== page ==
While the liberal corner of the internet is positively outraged over the arrest of a fourteen year old Texan boy who made a suspicious looking clock and brought it to school, the official change.org petition to save Ali al-Nimr from execution doesn’t even have 500 signatures!
As pointed out by American talk show host Bill Maher:
They are going to crucify him. And then behead him, In case, you know, The crucifixion didn’t work. So yeah, if you haven’t used up all your heroism hash-tagging for the clock kid, may be do it for this guy (Ali Nimr).
Ali, 21, is the nephew of Shia cleric and activist Sheikh Baqr al-Nimr, who was jailed and sentenced to death for his fiery speeches against Saudi Arabia’s ruling House of Saud dynasty, which has controlled the Arabian Peninsula since the 1930s. Sheikh al-Nimr was detained and then sentenced to death on terrorism charges as well as “waging war on God” for his speech during anti-government protests in Qatif, a city that saw massive street protests followed by a bloody crackdown by the Saudi authorities in the wake of the Arab Spring.
Al-Nimr, who was 17 when he was arrested in 2012, has been sentenced to die by crucifixion, If that isn’t enough,Wahabi/Salafi’s will also behead Ali before they rope him up on to a piece of wood, NGOs claimed earlier in September, after a closed trial on charges ranging from possession of firearms to encouraging pro-democracy protests using his BlackBerry in Saudi Arabia’s restive Eastern Province.
When al-Nimr’s first trial was held on14 feb 2012, he called up his family and asked them the meaning of Haraba (brigandage). Ali, then 17, was not able to understand the charges laid against him by the court.
Activists and campaigners allege al-Nimr’s conviction is politically motivated as he is the nephew of Sheikh Baqr al-Nimr. They also claim Ali Nimr was tortured after his arrest in 2012 and forced to sign a confession.
During his “trial”, Ali raised the claims of torture but no investigation took place and the court used the confession to sentence him, the charity claims.
Zena Esia, a research assistant at the European Saudi Organisation for Human Rights, said it was still not clear whether King Salman had signed
Ali’s death warrant after his appeal was denied earlier in September. As is the custom in Saudi Arabia, family members are not informed until after executions have taken place, so Ali could be put to death at any time.
It was revealed this week that Ali’s appeal against the death penalty has been denied and he will be put to death by the Saudi authorities, first beheaded and then his body strapped to a cross and left to rot.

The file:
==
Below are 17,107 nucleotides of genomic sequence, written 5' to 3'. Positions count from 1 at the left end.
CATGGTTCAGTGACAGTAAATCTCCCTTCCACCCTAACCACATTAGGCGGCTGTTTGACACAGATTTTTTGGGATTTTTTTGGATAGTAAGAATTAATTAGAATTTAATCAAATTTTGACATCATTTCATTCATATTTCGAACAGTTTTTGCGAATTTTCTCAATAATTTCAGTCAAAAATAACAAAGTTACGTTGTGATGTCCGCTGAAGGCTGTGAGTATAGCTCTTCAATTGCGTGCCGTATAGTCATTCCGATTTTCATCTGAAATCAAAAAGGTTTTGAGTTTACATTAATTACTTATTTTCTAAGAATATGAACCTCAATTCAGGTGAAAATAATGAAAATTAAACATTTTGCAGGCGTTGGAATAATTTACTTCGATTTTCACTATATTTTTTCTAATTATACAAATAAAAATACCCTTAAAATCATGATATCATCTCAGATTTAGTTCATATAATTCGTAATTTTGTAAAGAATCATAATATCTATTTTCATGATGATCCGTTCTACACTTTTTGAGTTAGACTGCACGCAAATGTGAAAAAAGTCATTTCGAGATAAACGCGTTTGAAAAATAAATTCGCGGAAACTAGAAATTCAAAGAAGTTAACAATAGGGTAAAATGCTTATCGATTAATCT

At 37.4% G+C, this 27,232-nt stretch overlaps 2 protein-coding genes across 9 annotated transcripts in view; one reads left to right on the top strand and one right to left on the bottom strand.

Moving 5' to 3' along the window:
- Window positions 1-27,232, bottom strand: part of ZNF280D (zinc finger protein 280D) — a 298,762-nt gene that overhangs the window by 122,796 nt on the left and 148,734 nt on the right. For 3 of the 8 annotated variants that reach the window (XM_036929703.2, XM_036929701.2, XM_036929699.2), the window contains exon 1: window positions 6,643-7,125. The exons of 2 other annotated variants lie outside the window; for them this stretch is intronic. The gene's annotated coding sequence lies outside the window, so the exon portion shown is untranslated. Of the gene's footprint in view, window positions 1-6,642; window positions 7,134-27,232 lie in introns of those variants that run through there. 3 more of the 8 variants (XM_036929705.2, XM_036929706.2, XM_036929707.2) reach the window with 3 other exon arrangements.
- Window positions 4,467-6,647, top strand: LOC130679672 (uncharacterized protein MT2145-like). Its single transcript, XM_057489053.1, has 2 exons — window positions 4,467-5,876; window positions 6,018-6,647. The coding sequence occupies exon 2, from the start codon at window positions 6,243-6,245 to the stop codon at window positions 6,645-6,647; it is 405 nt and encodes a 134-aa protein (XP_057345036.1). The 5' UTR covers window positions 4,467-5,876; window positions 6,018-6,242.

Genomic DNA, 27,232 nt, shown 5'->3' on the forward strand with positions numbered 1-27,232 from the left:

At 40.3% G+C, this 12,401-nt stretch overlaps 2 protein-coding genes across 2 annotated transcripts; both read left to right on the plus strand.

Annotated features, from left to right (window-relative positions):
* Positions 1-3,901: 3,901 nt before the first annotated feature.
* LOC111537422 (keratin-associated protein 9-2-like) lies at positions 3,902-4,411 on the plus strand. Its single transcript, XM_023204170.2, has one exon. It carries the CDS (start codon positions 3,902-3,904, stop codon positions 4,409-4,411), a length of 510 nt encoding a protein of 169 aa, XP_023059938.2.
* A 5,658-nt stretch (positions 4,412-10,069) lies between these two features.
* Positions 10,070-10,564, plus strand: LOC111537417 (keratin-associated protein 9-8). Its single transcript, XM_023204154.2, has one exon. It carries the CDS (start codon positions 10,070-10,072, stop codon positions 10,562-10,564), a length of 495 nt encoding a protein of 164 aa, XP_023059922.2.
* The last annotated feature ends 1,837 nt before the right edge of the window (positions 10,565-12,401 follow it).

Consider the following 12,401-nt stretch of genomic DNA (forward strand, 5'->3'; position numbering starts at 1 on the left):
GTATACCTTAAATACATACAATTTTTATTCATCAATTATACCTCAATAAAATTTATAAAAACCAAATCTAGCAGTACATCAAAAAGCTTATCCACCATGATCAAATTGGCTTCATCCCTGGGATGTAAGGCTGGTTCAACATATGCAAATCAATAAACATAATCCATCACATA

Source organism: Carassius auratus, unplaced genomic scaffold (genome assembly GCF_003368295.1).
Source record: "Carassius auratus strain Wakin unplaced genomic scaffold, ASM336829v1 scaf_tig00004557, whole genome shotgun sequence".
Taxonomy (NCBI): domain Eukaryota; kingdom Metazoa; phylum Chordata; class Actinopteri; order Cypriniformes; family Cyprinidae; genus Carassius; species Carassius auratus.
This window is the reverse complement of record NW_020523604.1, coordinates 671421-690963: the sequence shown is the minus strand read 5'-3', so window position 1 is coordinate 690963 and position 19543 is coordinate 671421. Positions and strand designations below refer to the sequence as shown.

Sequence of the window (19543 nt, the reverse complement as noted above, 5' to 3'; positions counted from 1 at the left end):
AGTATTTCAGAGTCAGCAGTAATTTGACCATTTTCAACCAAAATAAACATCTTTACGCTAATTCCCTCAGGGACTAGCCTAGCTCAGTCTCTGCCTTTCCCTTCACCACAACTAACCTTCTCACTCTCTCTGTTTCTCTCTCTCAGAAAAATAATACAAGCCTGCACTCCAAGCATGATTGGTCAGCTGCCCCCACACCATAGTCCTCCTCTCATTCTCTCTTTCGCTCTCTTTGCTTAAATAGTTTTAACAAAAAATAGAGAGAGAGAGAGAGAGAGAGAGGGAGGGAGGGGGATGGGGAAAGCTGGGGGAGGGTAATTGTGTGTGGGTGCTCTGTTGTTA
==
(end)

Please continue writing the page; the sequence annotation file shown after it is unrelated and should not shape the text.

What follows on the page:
According to British legal aid group Reprieve claims that Ali was arrested without a warrant, has never been given access to his lawyer and was not informed of the charges until halfway through the proceedings.
A closed appeals process — which he was not invited to and occurred without his knowledge — dismissed any remaining possibility that the nation’s legal system would prevent his biblical execution.
“No one should have to go through the ordeal Ali has suffered — torture, forced ‘confession’ and an unfair, secret trial process, resulting in a sentence of death by ‘crucifixion,'” Maya Foa, director of Reprieve, said in a statement.
A Scottish politician raised Ali’s case in parliament this week. She spoke eloquently and she spoke in strong opposition to a practice that has no place in our modern world.
“How in 2015 can a supposedly civilized country impose such an inhumane and merciless penalty on any of its citizens, let alone one so young?” MP Margaret Ferrier said.
Nimr’s family have avoided the media and kept relatively quiet since his arrest for fear of inflaming the situation, but after his appeal was denied, both his mother and father took to Twitter to highlight his case.
The first word that his family received about his case was this week, when it was revealed that his appeal had been turned down.
Ali’s family allege that his connection to Sheikh al-Nimr is the real reason for the case, as well as the ongoing crackdown against Shia activists in the east of the country, which has gone largely unreported due to heavy restrictions on both the local and international media in Saudi Arabia.
The case has caused massive criticism internationally after Saudi Arabia’s UN ambassador was appointed chair of an independent panel of experts at the UN Human Rights Council in June.
Whilst Ali al-Nimr is set to be executed at any moment.Ali was supposed to call his mother on Tuesdays (09/22/15) but there was no phone call. Fears surrounding his execution heighten.
The UN then decides to award the Saudi ambassador a key role on a human rights panel.
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